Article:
Wednesday, November 7, 2012

Billy Graham didn't need to advertise



            Billy Graham’s decision to buy full-page ads supporting the Republican candidate for president stirred  interest in the role of religion in partisan politics. The ads ran in the Wall Street Journal, USA Today, Chicago Tribune and other newspapers shortly before the election of November 6, 2012—one day before the famed evangelist’s 94th birthday.

            The ads backed Mitt Romney in his soon-to-fail campaign to replace Barack Obama as president. This coincided with the removal of Mormonism’s identity as a “cult” in a web site of the Billy Graham Evangelistic Assn.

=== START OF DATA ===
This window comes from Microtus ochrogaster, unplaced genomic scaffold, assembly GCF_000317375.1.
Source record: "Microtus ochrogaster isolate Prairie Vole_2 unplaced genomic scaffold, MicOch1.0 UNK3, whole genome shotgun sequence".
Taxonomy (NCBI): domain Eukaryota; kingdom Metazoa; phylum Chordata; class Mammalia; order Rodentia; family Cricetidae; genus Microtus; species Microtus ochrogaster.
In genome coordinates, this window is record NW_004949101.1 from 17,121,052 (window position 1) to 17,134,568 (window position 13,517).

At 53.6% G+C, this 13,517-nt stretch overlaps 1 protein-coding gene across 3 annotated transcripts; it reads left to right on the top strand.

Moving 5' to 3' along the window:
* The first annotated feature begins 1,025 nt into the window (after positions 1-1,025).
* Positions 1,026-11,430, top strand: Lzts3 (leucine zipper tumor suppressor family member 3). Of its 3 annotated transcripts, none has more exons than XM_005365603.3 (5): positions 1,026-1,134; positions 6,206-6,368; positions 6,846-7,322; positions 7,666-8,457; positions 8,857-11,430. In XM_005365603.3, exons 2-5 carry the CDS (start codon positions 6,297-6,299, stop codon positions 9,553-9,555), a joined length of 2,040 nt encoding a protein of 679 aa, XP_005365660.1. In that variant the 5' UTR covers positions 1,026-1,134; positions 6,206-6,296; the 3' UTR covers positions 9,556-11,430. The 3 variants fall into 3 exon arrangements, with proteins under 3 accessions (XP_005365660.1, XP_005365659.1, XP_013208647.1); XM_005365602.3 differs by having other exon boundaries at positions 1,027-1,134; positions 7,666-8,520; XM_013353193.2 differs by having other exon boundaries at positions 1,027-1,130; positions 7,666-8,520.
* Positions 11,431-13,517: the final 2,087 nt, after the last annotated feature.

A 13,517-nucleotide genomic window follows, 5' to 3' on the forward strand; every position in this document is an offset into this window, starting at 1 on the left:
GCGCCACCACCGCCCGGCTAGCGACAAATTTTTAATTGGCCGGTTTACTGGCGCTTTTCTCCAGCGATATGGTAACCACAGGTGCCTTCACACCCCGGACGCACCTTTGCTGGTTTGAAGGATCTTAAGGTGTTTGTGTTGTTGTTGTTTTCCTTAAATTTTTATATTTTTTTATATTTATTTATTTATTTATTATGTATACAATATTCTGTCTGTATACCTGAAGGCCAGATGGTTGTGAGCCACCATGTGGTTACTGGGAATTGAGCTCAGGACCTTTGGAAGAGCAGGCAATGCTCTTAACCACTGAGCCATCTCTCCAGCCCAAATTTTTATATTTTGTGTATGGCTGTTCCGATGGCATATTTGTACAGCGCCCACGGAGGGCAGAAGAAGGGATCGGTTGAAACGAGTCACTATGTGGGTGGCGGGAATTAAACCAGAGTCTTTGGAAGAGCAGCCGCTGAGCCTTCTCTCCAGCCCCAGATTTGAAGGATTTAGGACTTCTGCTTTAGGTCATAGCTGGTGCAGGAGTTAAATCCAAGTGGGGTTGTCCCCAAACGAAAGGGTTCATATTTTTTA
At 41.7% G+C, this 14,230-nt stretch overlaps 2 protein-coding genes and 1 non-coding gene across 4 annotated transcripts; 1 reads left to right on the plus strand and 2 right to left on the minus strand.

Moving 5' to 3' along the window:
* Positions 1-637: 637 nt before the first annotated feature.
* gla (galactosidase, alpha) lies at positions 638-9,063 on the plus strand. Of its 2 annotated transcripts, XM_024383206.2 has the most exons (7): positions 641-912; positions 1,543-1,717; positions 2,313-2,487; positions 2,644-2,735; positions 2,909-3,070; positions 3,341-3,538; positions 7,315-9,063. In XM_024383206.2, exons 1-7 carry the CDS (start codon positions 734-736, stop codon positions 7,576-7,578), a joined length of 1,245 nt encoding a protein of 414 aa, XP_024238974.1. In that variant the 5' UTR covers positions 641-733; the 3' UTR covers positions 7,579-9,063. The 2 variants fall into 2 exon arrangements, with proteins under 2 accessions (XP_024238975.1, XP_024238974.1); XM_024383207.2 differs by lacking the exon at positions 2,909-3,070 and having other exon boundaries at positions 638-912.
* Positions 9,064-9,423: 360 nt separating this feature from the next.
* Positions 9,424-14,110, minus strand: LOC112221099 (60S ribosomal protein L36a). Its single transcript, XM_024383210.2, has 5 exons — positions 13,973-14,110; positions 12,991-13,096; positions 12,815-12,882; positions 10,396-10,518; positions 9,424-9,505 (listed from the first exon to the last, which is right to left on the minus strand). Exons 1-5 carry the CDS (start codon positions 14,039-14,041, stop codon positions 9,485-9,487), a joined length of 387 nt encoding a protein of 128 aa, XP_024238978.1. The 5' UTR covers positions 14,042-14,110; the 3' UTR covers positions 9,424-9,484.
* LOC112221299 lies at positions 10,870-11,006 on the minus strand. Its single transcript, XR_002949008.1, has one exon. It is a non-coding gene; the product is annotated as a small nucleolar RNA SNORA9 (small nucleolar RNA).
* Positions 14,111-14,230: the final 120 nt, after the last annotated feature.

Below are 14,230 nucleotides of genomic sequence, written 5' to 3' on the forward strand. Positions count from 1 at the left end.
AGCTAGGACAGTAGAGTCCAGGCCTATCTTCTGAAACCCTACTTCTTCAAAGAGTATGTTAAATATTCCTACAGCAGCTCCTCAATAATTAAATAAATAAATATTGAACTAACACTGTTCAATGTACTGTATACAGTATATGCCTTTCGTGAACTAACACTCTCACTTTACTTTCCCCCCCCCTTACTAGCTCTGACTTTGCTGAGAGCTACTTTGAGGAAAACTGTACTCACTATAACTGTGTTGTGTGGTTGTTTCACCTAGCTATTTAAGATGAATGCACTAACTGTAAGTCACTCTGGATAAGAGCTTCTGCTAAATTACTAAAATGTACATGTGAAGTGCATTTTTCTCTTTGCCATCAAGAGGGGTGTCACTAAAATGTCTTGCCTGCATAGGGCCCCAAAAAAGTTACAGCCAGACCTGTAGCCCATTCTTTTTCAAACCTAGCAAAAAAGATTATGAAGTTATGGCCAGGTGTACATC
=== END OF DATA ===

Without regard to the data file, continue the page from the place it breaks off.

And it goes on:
When Billy Graham gave me  couple of hours for a depth interview in 1965 he radiated the assurance of an evangelist sharing the power of the cross of Christ. We talked in his suite at the Royal Hawaiian in Waikiki, where he was preparing for a week-long Honolulu Crusade. He had recently drawn 2 million New Yorkers to his Crusade in Madison Square Garden.

            In those long-ago times he ran a mile and a half every day, played golf, swam at every opportunity. Now he’s at his long-time home at Montreat, near Asheville, N.C., at a cool elevation of 4,000 feet. He was born in Charlotte, N.C., on Nov. 7, 1918, and lived on a small farm. His parents called him Billy-Frank, but at school he chose to be known as Billy Graham.

            He has been a widely-circulated newspaper columnist, world-famous author and preacher, confidant of presidents and a noted figure on television. He didn’t need to run those ads.


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